A Russian-speaker, she demanded to know why Russia was doing this. “We didn’t ask to be saved.”
It was a statement I heard over and over again.
By that point, people had already begun leaving Dnipro. The exodus began a day after the university in central Kharkiv was shelled. Suddenly noone felt safe, even away from the front lines.
So crowds piled onto evacuation trains. There were women screaming, pets getting squashed and men in tears which they tried to hide from their families. I heard one repeating to himself that everything would be ok as he laid a palm on the window of a train carrying his wife and child away from him, who knew for how long.
Like all men, he had to stay and wait to be called up to fight.
Fleeing Kharkiv itself was harder, as we found out when I got a call about a little girl named Polina.
The three-year-old has cancer and her medicine was running out. The family needed to leave Kharkiv urgently, but the city was under heavy Russian fire and Polina’s parents did not dare to step outside.
When I first spoke to her mother Kseniya, the little girl herself popped up on the video call. She had been playing in a bath filled with cushions because Kseniya hoped she would be safer there if the building were hit.
The shelling did not let up, so Polina’s parents steeled themselves and made the dangerous dash across town to the train station. Days later, Kseniya sent me videos of the little girl bouncing happily on a trampoline in the garden of a host family in rural Poland.
She said she had burst into tears when they were met by volunteers at the border.
“After four days running, we suddenly stopped and I was so sad,” Kseniya explained. “I’m relieved my children are safe, but our whole life has been left in Kharkiv.”
“Polina keeps asking where her daddy is and I don’t know what to say.”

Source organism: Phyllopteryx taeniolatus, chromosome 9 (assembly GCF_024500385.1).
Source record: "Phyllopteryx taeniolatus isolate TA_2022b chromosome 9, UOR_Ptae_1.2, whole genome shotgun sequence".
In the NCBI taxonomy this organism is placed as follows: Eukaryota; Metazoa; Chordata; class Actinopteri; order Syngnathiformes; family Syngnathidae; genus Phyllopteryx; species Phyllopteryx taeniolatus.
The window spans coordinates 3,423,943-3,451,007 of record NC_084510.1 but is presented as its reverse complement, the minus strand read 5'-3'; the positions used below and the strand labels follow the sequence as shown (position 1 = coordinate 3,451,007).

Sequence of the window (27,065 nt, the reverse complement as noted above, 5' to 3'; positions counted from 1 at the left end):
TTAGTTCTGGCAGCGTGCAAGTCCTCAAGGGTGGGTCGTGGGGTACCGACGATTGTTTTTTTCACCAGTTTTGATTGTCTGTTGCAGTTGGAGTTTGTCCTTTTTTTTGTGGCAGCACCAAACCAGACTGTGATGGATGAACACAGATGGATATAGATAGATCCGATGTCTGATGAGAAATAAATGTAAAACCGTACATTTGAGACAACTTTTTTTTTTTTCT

Soon we were heading for Kharkiv ourselves. Driving north, we passed a 6km queue of cars heading in the opposite direction. Many had hand-scribbled signs taped to the windscreens that read “deti,” or children in Russian, in the hope that might protect them.
At the checkpoints around Kharkiv itself we heard explosions and we soon saw the destruction.
Beside an apartment building with half its side blown away and the wreckage of a shopping arcade, a huddle of people were waiting in the melting snow for a bus out of town. There was no timetable, only a rumour.
Svitlana, a fitness instructor, told me a missile had landed 50m from her flat the day before and she didn’t want to risk her life a moment longer. “We haven’t slept for a week,” she said, hugging a shivering miniature dog inside her coat. “They’re blowing up our houses.” I could hear the thuds as we spoke.
A short distance away, thousands of people had moved underground. There were families living on the stairs, platforms and carriages of a nearby metro station. Volunteers brought soup and bread, but young and old – including babies – spent their days curled on the floor beneath blankets.
Alive, but in a dazed limbo since the war had brought all normal life to a halt.
On my flight home, I sat beside a couple who had fled Kyiv and were going to stay with their daughter in London. They had been forced to travel by road across Ukraine then Moldova and Romania and were exhausted.
But they were also angry. In Russian, their first language, the couple explained that their relatives in Russia refused to believe what happened to them.
Nikolai sent them pictures of Kyiv apartment blocks destroyed by Russian missiles, and of Mariupol under siege, its residents starved and murdered in their streets.
But his cousin told him the images were fake. He blamed the “Nazi” government in Kyiv. He said Ukrainians were bombing themselves.
I know many brave Russians have been arrested for protesting against this war; others have fled the country.
But a few hours before my flight, I also saw a video of Vladimir Putin addressing a crowd packed into a Moscow stadium with Zs pinned to their chests, the sinister-looking symbol of his war.
Russia’s president hailed the troops he had sent to “save” Russian-speakers from “genocide”.
I thought of Nika, Natasha and Polina – of everything I’d witnessed since that first explosion had jolted me awake in Ukraine on 24 February – and I felt sick.